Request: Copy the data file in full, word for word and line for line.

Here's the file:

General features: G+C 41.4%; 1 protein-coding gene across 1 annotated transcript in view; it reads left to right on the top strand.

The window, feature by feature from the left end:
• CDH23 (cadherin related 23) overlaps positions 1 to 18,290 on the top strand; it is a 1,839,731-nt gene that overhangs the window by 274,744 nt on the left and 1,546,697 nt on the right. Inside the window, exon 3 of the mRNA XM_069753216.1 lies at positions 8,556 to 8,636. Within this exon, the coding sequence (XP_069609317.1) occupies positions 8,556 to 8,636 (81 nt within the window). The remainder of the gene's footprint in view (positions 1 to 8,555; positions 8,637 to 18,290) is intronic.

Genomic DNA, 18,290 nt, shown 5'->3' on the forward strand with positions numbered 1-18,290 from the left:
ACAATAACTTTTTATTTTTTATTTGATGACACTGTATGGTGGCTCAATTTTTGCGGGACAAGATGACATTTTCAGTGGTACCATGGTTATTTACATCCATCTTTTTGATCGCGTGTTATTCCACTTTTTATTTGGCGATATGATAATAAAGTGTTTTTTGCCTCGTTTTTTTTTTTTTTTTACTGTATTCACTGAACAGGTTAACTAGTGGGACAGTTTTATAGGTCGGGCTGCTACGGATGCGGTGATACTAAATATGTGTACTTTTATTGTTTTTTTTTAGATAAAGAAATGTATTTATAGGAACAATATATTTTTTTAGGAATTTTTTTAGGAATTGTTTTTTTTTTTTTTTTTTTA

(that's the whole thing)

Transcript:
General features: G+C 41.4%; 1 protein-coding gene across 1 annotated transcript in view; it reads left to right on the top strand.

The window, feature by feature from the left end:
• CDH23 (cadherin related 23) overlaps positions 1 to 18,290 on the top strand; it is a 1,839,731-nt gene that overhangs the window by 274,744 nt on the left and 1,546,697 nt on the right. Inside the window, exon 3 of the mRNA XM_069753216.1 lies at positions 8,556 to 8,636. Within this exon, the coding sequence (XP_069609317.1) occupies positions 8,556 to 8,636 (81 nt within the window). The remainder of the gene's footprint in view (positions 1 to 8,555; positions 8,637 to 18,290) is intronic.

Genomic DNA, 18,290 nt, shown 5'->3' on the forward strand with positions numbered 1-18,290 from the left:
ACAATAACTTTTTATTTTTTATTTGATGACACTGTATGGTGGCTCAATTTTTGCGGGACAAGATGACATTTTCAGTGGTACCATGGTTATTTACATCCATCTTTTTGATCGCGTGTTATTCCACTTTTTATTTGGCGATATGATAATAAAGTGTTTTTTGCCTCGTTTTTTTTTTTTTTTTACTGTATTCACTGAACAGGTTAACTAGTGGGACAGTTTTATAGGTCGGGCTGCTACGGATGCGGTGATACTAAATATGTGTACTTTTATTGTTTTTTTTTAGATAAAGAAATGTATTTATAGGAACAATATATTTTTTTAGGAATTTTTTTAGGAATTGTTTTTTTTTTTTTTTTTTTA